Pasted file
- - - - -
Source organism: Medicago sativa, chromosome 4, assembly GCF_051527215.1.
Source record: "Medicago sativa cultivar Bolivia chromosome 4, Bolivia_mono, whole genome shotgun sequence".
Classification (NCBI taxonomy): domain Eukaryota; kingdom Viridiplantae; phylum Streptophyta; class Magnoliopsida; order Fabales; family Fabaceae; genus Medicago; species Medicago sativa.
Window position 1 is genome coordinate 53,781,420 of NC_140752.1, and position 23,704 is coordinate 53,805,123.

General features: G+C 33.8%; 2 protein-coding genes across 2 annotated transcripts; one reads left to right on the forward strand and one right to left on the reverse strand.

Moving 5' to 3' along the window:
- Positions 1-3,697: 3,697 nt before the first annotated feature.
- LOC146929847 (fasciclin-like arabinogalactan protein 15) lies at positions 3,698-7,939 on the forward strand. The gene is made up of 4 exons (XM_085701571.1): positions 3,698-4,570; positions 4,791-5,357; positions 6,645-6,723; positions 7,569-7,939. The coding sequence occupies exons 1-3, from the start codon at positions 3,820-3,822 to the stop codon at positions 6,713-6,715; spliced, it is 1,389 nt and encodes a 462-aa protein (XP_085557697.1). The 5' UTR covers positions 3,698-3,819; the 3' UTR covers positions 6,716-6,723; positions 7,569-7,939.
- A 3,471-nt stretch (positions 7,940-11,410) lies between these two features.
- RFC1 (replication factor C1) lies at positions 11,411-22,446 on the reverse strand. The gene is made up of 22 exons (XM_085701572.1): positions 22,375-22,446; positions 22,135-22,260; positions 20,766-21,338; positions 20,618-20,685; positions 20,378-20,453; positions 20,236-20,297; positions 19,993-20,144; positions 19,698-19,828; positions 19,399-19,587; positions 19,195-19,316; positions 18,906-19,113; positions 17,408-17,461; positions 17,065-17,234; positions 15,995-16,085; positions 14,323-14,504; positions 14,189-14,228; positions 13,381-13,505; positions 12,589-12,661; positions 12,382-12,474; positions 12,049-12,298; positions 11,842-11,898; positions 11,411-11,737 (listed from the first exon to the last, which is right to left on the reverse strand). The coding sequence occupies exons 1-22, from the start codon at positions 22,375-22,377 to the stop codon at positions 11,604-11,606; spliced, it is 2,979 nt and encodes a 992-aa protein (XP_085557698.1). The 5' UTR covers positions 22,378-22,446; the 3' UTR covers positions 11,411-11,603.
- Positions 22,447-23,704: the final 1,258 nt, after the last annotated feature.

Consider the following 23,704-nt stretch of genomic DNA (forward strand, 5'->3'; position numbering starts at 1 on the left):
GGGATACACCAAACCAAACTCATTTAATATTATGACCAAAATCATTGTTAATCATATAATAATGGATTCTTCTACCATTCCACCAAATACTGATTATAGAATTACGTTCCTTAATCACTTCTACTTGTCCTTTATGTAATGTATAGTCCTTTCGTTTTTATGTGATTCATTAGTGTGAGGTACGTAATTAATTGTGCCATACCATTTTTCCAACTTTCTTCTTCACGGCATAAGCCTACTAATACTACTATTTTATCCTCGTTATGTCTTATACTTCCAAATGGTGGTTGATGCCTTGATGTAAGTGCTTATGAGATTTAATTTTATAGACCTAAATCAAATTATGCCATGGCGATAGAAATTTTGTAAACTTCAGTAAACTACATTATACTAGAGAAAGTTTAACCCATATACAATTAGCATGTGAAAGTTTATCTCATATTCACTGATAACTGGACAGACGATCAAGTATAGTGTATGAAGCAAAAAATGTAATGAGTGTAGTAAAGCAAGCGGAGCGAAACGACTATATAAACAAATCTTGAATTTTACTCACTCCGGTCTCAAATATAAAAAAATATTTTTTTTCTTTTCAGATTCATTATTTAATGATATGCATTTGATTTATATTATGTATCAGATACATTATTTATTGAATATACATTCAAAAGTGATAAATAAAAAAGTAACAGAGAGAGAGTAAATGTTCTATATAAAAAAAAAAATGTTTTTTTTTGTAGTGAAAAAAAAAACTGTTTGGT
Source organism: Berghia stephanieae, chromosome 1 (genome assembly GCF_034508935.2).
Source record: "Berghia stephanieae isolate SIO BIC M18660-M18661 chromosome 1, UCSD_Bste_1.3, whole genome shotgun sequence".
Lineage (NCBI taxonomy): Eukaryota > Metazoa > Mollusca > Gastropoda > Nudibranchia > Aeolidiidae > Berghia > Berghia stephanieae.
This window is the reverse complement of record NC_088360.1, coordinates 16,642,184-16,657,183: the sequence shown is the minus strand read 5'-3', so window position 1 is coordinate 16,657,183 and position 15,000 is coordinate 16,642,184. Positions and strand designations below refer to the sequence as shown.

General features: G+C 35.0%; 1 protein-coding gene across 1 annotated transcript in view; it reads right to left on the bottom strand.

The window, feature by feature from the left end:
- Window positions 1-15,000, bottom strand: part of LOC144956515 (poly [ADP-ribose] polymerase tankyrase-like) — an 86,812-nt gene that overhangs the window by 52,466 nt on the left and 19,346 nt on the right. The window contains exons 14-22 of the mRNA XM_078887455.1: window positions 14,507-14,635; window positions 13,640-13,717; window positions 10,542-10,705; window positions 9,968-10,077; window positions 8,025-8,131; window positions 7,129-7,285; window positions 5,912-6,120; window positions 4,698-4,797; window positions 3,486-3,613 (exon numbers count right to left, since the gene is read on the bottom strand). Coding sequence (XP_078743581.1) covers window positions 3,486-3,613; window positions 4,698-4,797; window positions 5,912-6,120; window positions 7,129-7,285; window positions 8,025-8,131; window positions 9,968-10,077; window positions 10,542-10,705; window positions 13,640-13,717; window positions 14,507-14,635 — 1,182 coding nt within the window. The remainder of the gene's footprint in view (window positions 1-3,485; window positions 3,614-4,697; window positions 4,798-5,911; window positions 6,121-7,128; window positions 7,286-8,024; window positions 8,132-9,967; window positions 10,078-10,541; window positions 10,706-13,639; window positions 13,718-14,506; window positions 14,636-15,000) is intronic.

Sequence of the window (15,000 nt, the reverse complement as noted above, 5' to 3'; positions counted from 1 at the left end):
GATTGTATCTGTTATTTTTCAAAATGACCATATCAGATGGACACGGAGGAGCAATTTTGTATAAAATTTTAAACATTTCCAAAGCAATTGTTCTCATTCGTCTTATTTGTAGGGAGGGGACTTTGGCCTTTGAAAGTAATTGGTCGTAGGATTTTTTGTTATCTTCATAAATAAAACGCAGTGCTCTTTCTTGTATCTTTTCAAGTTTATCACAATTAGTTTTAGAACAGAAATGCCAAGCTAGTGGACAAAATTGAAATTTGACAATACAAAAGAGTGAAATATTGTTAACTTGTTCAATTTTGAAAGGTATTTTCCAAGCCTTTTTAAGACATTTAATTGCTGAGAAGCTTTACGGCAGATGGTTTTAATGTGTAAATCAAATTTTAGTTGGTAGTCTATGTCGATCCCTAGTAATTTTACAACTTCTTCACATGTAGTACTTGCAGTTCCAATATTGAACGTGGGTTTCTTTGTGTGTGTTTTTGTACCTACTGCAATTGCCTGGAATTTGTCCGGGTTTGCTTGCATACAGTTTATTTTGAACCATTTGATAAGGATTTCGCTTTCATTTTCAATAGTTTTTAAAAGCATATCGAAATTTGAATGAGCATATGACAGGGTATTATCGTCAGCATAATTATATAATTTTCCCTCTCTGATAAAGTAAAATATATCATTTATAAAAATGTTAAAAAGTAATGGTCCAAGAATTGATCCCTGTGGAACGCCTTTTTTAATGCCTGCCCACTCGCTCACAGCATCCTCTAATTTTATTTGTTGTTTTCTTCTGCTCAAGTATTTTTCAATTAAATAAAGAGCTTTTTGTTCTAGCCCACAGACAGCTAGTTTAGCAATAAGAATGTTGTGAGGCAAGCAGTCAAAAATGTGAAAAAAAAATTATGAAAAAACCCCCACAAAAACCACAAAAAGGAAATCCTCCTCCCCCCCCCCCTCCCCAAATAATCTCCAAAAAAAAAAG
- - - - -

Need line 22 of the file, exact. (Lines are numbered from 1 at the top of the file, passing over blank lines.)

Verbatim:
GATTGTATCTGTTATTTTTCAAAATGACCATATCAGATGGACACGGAGGAGCAATTTTGTATAAAATTTTAAACATTTCCAAAGCAATTGTTCTCATTCGTCTTATTTGTAGGGAGGGGACTTTGGCCTTTGAAAGTAATTGGTCGTAGGATTTTTTGTTATCTTCATAAATAAAACGCAGTGCTCTTTCTTGTATCTTTTCAAGTTTATCACAATTAGTTTTAGAACAGAAATGCCAAGCTAGTGGACAAAATTGAAATTTGACAATACAAAAGAGTGAAATATTGTTAACTTGTTCAATTTTGAAAGGTATTTTCCAAGCCTTTTTAAGACATTTAATTGCTGAGAAGCTTTACGGCAGATGGTTTTAATGTGTAAATCAAATTTTAGTTGGTAGTCTATGTCGATCCCTAGTAATTTTACAACTTCTTCACATGTAGTACTTGCAGTTCCAATATTGAACGTGGGTTTCTTTGTGTGTGTTTTTGTACCTACTGCAATTGCCTGGAATTTGTCCGGGTTTGCTTGCATACAGTTTATTTTGAACCATTTGATAAGGATTTCGCTTTCATTTTCAATAGTTTTTAAAAGCATATCGAAATTTGAATGAGCATATGACAGGGTATTATCGTCAGCATAATTATATAATTTTCCCTCTCTGATAAAGTAAAATATATCATTTATAAAAATGTTAAAAAGTAATGGTCCAAGAATTGATCCCTGTGGAACGCCTTTTTTAATGCCTGCCCACTCGCTCACAGCATCCTCTAATTTTATTTGTTGTTTTCTTCTGCTCAAGTATTTTTCAATTAAATAAAGAGCTTTTTGTTCTAGCCCACAGACAGCTAGTTTAGCAATAAGAATGTTGTGAGGCAAGCAGTCAAAAATGTGAAAAAAAAATTATGAAAAAACCCCCACAAAAACCACAAAAAGGAAATCCTCCTCCCCCCCCCCCTCCCCAAATAATCTCCAAAAAAAAAAG